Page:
Feds keeping tactical border officers on standby in Seattle
SEATTLE – The Seattle Police Department is preparing for the possibility of property destruction, looting, arson and potential attempts to injure officers this weekend.
In a letter to the Seattle City Council, Chief Carmen Best expressed concern for officers who will no longer be allowed to use less lethal tools like pepper spray under a new ordinance.
Letter to City Council Regarding Council Ordinance 119805 – Crowd Control Tools https://t.co/15yJgRIMES
— Chief Carmen Best (@carmenbest) July 24, 2020
“If I am not allowed to lawfully equip officers with the tools they have been trained to use to protect the community and themselves. It would be reckless to have them confront this level of violence under the current legal restrictions imposed by Council,” said Chief Best in the letter addressed to council.
Chief Best pointed back to recent events in which a dozen officers were injured and on Wednesday night businesses on Capitol Hill were damaged and lit on fire.
“Luckily a neighbor came over with a fire extinguisher really quick and put it out,” said Ian Eisenber, the owner of Uncle Ike’s Pot Shop on E Olive Way. “It’s scary when people are lighting fires in a dense area like Capitol Hill that if a building lights up there’s apartments all around it.”
Eisenberg is looking at upwards of $50,000 in damage. He’s hired armed securities to watch over his property during the overnight hours.
“These core group of 100 or 200 kids breaking stuff for the sake of being anarchists the city needs to do something to step in and let the police do their job,” said Eisenberg.
After a day of conflicting messages from the federal government, where they told my staff repeatedly that there was no surge of additional personnel to Seattle, it appears they are doing just that.
— Governor Jay Inslee (@GovInslee) July 24, 2020
Both city and state leaders are now speaking out after The New York Times reported the Trump Administration is keeping tactical border agents on standby for duty in Seattle.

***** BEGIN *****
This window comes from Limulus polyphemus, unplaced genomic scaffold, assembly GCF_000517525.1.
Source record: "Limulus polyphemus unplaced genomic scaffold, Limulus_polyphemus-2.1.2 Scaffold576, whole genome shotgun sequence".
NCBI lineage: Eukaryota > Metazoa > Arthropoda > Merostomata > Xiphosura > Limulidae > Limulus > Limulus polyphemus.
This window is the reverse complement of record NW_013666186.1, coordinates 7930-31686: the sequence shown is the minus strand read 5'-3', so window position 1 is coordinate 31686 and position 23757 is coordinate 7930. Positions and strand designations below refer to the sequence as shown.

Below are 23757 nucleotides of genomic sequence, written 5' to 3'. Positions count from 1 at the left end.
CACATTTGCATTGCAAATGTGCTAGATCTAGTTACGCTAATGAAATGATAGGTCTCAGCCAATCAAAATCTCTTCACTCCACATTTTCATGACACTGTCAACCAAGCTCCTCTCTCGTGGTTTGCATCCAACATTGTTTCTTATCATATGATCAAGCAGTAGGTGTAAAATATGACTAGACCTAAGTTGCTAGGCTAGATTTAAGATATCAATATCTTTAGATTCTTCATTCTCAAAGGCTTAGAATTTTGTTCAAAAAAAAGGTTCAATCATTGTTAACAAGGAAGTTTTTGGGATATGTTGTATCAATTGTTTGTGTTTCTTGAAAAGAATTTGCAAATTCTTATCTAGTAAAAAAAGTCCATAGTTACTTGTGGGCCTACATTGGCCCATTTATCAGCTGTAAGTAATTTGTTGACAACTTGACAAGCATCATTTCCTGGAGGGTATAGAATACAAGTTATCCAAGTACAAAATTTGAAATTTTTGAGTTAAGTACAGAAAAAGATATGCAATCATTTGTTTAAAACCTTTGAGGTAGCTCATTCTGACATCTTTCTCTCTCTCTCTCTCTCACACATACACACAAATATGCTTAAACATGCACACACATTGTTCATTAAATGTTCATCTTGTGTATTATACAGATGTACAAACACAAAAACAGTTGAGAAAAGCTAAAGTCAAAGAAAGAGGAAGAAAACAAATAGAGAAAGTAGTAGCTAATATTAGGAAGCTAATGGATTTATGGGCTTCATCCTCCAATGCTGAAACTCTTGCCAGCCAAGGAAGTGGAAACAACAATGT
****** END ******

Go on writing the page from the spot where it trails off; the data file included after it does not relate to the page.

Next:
“After a day of conflicting messages from the federal government, where they told my staff repeatedly that there was no surge of additional personnel to Seattle, it appears they are doing just that,” said Governor Jay Inslee on Twitter. “Now we are hearing a different story where they have a limited number of agents who are in the area on standby, if needed. I am concerned that anything could aggravate the situation, and in their rush they are not listening to @mayorjenny and Chief @carmenbest. It is critical that the administration only provide what is needed by state and local officials, and do not engage unless asked.”
“Following my letter earlier this week, I spoke with Acting Secretary Wolf this afternoon – he told me directly that DHS has no plans – and sees no need – to send federal forces to Seattle. He committed to notifying Chief Best and myself should that change,” said Mayor Jenny Durkan on Twitter. “I made clear to Acting Secretary Wolf that deployments in Seattle — like we have seen in Portland — would undermine public safety and break community trust. DHS now says they have a limited number of agents in the area on standby to protect federal buildings. Should federal forces intervene like they have in Portland, we are prepared to pursue every legal recourse. A federal judge in Portland has entered an order limiting the actions of federal forces there. We are prepared to seek the same relief if necessary.”
Following my letter earlier this week, I spoke with Acting Secretary Wolf this afternoon – he told me directly that DHS has no plans – and sees no need – to send federal forces to Seattle. He committed to notifying Chief Best and myself should that change.
— Mayor Jenny Durkan (@MayorJenny) July 24, 2020